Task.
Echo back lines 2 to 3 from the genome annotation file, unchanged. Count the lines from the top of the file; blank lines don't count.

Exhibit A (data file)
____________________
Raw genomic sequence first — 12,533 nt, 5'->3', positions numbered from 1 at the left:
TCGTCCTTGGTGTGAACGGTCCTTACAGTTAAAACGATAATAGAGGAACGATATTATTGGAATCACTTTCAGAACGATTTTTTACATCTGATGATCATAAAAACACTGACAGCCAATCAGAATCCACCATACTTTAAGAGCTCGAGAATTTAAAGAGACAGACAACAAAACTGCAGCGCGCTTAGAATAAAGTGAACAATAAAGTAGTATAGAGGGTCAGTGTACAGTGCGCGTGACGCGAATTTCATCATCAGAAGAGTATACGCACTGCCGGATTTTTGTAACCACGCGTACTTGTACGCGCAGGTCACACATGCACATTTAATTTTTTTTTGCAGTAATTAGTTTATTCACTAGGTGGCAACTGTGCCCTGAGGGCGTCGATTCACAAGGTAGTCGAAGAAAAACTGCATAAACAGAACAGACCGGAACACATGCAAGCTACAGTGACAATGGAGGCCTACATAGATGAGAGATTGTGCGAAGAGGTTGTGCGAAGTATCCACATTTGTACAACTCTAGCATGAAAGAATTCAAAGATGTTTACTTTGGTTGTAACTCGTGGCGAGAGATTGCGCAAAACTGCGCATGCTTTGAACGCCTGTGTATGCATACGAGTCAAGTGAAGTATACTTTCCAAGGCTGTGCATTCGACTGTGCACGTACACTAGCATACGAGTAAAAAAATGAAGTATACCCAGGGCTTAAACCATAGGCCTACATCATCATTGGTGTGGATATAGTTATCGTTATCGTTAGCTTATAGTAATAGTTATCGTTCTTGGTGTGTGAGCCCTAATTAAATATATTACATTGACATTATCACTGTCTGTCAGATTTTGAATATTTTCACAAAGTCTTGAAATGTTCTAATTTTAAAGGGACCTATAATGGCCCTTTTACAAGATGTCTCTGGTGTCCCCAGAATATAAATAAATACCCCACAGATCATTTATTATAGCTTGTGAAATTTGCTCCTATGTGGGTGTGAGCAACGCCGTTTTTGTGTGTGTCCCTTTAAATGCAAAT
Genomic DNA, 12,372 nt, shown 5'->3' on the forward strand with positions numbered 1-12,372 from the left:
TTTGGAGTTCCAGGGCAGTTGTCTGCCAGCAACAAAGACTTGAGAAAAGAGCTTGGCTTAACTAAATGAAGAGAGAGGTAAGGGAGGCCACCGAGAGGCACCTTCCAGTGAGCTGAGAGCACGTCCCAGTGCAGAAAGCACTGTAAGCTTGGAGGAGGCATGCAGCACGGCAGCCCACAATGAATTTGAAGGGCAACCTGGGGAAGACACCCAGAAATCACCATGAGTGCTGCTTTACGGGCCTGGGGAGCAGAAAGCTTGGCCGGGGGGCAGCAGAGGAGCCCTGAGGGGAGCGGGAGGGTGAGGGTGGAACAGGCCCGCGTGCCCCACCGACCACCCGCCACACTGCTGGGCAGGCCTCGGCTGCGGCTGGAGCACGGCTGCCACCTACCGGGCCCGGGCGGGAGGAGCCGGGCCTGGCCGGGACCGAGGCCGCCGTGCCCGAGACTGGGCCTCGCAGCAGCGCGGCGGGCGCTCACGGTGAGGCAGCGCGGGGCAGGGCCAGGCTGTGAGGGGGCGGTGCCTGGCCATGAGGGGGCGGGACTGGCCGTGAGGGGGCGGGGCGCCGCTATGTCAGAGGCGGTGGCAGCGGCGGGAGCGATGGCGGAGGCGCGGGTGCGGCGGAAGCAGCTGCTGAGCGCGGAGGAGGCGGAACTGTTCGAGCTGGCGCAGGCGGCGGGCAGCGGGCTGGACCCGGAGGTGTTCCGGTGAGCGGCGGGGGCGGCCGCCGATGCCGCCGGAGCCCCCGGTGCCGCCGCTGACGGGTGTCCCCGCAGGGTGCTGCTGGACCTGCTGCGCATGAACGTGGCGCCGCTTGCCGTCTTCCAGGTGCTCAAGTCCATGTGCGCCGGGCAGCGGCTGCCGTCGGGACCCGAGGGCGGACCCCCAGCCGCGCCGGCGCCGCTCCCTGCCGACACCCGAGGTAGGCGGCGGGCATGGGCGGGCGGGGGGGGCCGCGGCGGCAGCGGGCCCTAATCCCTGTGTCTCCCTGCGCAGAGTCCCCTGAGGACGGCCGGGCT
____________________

TCGTCCTTGGTGTGAACGGTCCTTACAGTTAAAACGATAATAGAGGAACGATATTATTGGAATCACTTTCAGAACGATTTTTTACATCTGATGATCATAAAAACACTGACAGCCAATCAGAATCCACCATACTTTAAGAGCTCGAGAATTTAAAGAGACAGACAACAAAACTGCAGCGCGCTTAGAATAAAGTGAACAATAAAGTAGTATAGAGGGTCAGTGTACAGTGCGCGTGACGCGAATTTCATCATCAGAAGAGTATACGCACTGCCGGATTTTTGTAACCACGCGTACTTGTACGCGCAGGTCACACATGCACATTTAATTTTTTTTTGCAGTAATTAGTTTATTCACTAGGTGGCAACTGTGCCCTGAGGGCGTCGATTCACAAGGTAGTCGAAGAAAAACTGCATAAACAGAACAGACCGGAACACATGCAAGCTACAGTGACAATGGAGGCCTACATAGATGAGAGATTGTGCGAAGAGGTTGTGCGAAGTATCCACATTTGTACAACTCTAGCATGAAAGAATTCAAAGATGTTTACTTTGGTTGTAACTCGTGGCGAGAGATTGCGCAAAACTGCGCATGCTTTGAACGCCTGTGTATGCATACGAGTCAAGTGAAGTATACTTTCCAAGGCTGTGCATTCGACTGTGCACGTACACTAGCATACGAGTAAAAAAATGAAGTATACCCAGGGCTTAAACCATAGGCCTACATCATCATTGGTGTGGATATAGTTATCGTTATCGTTAGCTTATAGTAATAGTTATCGTTCTTGGTGTGTGAGCCCTAATTAAATATATTACATTGACATTATCACTGTCTGTCAGATTTTGAATATTTTCACAAAGTCTTGAAATGTTCTAATTTTAAAGGGACCTATAATGGCCCTTTTACAAGATGTCTCTGGTGTCCCCAGAATATAAATAAATACCCCACAGATCATTTATTATAGCTTGTGAAATTTGCTCCTATGTGGGTGTGAGCAACGCCGTTTTTGTGTGTGTCCCTTTAAATGCAAAT
Genomic DNA, 12,372 nt, shown 5'->3' on the forward strand with positions numbered 1-12,372 from the left: